Use this URL to cite or link to this record in EThOS: http://ethos.bl.uk/OrderDetails.do?uin=uk.bl.ethos.641687
Title: The ecology of parental care in the burying beetle Nicrophorus vespilloides Herbst
Author: Blackman, Stuart W.
Awarding Body: University of Edinburgh
Current Institution: University of Edinburgh
Date of Award: 1995
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Abstract:
Nicrophorus vespilloides Herbst (Coleoptera; Silphidae) bury the carcasses of small vertebrates which provide food for their developing larvae. The use of such a valuable, yet rare and ephemeral resource has led to the evolution of a complex and variable social system that ranges from parental care by a single female, through monogamy and biparental care to co-operative breeding. Concentrating on broods raised by either one or two parents, I used laboratory and field populations to study the benefits of parental care in N. vespilloides. A decline in the apparent clutch size of N. vespilloides with successive generations of laboratory culture was correlated with an increase in numbers of the phoretic mite Poecilochirus davydovae Hyatt. Beetles with their mites removed had significantly larger apparent clutch sizes than beetles whose cargoes were left intact. Observations of mite behaviour suggested that the mite eats the eggs of its host. A comparison of the apparent clutch sizes of beetles in the presence or absence of carrion fly eggs implied that P. davydovae is predatory on burying beetle eggs in the field. Adult beetles eclosing from larvae raised on small carcasses (where brood size is regulated by the parents killing a proportion of the first instar larvae) were at least as big as beetles that successfully secured, and raised broods on carcasses placed in the field. There was no difference in the degree of filial cannibalism in broods raised by a single female or a male and female. In the laboratory, broods tended by a single female were vulnerable to being taken over by conspecifics resulting in the death of the larvae and the production of a smaller replacement brood. The additional presence of a caring male completely eliminated this risk.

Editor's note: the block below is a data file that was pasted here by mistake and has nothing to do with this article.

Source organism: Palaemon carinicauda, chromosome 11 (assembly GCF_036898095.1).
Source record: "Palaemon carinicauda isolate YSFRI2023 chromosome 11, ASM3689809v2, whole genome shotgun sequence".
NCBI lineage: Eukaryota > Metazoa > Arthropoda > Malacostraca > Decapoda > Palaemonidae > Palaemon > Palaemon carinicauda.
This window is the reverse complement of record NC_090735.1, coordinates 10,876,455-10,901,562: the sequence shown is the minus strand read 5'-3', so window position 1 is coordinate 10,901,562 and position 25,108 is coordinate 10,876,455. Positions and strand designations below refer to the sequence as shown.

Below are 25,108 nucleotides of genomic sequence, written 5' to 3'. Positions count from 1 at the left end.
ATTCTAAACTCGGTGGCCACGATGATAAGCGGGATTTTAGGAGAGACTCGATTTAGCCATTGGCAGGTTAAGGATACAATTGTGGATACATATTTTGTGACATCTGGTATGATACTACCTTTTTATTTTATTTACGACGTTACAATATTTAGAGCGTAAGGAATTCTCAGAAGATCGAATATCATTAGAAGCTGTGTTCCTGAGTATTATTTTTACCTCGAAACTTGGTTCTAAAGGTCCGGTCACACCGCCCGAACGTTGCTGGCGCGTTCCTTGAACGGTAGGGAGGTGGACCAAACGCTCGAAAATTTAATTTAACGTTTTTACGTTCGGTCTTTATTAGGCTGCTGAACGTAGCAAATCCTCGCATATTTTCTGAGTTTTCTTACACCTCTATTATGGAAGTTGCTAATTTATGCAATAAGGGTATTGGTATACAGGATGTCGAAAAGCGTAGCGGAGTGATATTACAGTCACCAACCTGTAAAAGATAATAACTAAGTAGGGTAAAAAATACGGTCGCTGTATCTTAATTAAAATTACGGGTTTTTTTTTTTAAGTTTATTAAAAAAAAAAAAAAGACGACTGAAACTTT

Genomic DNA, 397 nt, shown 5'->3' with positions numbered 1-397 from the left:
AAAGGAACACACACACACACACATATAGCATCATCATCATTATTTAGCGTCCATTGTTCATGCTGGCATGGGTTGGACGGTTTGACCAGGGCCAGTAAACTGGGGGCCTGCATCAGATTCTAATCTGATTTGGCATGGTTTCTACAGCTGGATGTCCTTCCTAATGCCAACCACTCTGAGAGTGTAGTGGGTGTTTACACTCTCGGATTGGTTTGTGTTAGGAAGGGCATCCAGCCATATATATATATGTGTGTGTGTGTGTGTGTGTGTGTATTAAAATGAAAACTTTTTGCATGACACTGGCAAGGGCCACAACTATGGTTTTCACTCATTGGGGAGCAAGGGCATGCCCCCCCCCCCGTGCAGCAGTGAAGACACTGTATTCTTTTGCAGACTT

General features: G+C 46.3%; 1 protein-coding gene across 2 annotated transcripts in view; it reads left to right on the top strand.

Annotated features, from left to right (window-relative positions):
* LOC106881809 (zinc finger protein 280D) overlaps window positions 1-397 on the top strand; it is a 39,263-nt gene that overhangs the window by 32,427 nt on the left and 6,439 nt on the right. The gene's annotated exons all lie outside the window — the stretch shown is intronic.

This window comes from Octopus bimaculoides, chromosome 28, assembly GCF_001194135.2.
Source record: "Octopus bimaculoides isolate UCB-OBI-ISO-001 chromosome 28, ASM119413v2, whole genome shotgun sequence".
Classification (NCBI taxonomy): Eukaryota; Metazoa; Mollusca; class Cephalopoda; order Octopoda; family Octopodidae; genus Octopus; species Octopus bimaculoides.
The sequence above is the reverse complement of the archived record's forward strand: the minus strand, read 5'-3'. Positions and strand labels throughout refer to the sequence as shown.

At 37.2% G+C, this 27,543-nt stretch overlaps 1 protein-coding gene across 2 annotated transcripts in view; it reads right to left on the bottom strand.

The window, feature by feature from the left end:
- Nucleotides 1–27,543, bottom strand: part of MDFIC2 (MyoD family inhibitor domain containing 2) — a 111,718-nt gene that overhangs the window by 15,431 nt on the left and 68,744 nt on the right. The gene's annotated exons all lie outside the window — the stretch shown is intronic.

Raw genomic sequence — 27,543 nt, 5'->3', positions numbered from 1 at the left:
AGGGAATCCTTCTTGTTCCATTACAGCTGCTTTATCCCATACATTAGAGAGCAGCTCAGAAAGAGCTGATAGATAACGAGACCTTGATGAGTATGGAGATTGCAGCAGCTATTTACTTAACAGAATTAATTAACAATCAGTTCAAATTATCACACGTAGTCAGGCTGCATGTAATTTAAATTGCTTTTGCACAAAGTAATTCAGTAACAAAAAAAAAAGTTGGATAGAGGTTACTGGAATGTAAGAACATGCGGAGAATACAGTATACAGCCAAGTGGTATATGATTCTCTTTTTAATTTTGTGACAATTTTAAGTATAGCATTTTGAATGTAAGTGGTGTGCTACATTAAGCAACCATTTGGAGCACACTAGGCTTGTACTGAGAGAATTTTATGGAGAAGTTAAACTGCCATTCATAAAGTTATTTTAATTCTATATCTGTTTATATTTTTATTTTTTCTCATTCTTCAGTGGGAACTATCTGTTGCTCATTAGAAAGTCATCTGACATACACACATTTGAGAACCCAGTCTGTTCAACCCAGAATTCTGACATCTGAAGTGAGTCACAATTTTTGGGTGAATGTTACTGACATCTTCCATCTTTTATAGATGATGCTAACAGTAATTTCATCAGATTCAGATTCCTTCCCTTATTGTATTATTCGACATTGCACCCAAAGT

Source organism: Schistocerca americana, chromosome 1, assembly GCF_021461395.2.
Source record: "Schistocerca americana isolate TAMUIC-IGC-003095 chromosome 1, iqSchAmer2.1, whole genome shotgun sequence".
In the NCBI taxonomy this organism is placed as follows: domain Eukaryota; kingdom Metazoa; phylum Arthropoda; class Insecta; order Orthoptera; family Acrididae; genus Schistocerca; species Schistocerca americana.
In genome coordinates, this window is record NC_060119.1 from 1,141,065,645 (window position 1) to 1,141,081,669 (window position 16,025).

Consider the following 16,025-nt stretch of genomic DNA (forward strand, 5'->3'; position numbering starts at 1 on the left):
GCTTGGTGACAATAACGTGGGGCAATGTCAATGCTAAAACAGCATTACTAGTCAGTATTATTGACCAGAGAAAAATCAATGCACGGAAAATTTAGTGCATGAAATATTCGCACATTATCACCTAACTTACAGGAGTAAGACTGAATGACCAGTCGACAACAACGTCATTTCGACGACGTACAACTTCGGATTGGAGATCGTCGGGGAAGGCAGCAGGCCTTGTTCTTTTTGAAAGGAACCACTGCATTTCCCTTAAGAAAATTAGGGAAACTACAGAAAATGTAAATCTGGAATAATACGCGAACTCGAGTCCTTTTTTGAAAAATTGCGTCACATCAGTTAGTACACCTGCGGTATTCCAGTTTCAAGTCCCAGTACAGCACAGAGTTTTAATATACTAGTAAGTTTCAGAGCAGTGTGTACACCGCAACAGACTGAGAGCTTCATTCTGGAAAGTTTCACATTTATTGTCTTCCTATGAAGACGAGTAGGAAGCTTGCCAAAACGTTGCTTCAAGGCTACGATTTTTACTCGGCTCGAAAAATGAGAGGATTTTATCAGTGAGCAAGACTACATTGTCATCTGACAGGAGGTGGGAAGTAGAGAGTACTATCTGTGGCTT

Supervisor: Not available Sponsor: Not available
Qualification Name: Thesis (Ph.D.) Qualification Level: Doctoral
EThOS ID: uk.bl.ethos.641687  DOI: Not available
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